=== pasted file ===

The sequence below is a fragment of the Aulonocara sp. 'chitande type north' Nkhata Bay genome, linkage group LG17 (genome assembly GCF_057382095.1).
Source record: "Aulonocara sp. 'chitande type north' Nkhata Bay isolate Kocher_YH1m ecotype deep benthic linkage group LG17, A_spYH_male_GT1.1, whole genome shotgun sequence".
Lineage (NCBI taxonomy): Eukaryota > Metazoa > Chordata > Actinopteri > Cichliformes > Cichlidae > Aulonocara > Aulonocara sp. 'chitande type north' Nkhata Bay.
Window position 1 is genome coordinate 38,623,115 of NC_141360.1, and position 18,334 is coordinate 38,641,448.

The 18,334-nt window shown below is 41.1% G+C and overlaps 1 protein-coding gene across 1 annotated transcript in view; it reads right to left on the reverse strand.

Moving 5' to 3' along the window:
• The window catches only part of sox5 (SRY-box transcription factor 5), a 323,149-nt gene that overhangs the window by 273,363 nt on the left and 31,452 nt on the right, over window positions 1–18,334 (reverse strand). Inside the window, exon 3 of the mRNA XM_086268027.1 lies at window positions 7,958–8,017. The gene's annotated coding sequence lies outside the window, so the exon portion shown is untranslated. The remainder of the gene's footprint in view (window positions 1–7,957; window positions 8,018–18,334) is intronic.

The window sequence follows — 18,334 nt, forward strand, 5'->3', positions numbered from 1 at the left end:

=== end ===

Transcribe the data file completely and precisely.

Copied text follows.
The sequence below is a fragment of the Aulonocara sp. 'chitande type north' Nkhata Bay genome, linkage group LG17 (genome assembly GCF_057382095.1).
Source record: "Aulonocara sp. 'chitande type north' Nkhata Bay isolate Kocher_YH1m ecotype deep benthic linkage group LG17, A_spYH_male_GT1.1, whole genome shotgun sequence".
Lineage (NCBI taxonomy): Eukaryota > Metazoa > Chordata > Actinopteri > Cichliformes > Cichlidae > Aulonocara > Aulonocara sp. 'chitande type north' Nkhata Bay.
Window position 1 is genome coordinate 38,623,115 of NC_141360.1, and position 18,334 is coordinate 38,641,448.

The 18,334-nt window shown below is 41.1% G+C and overlaps 1 protein-coding gene across 1 annotated transcript in view; it reads right to left on the reverse strand.

Moving 5' to 3' along the window:
• The window catches only part of sox5 (SRY-box transcription factor 5), a 323,149-nt gene that overhangs the window by 273,363 nt on the left and 31,452 nt on the right, over window positions 1–18,334 (reverse strand). Inside the window, exon 3 of the mRNA XM_086268027.1 lies at window positions 7,958–8,017. The gene's annotated coding sequence lies outside the window, so the exon portion shown is untranslated. The remainder of the gene's footprint in view (window positions 1–7,957; window positions 8,018–18,334) is intronic.

The window sequence follows — 18,334 nt, forward strand, 5'->3', positions numbered from 1 at the left end: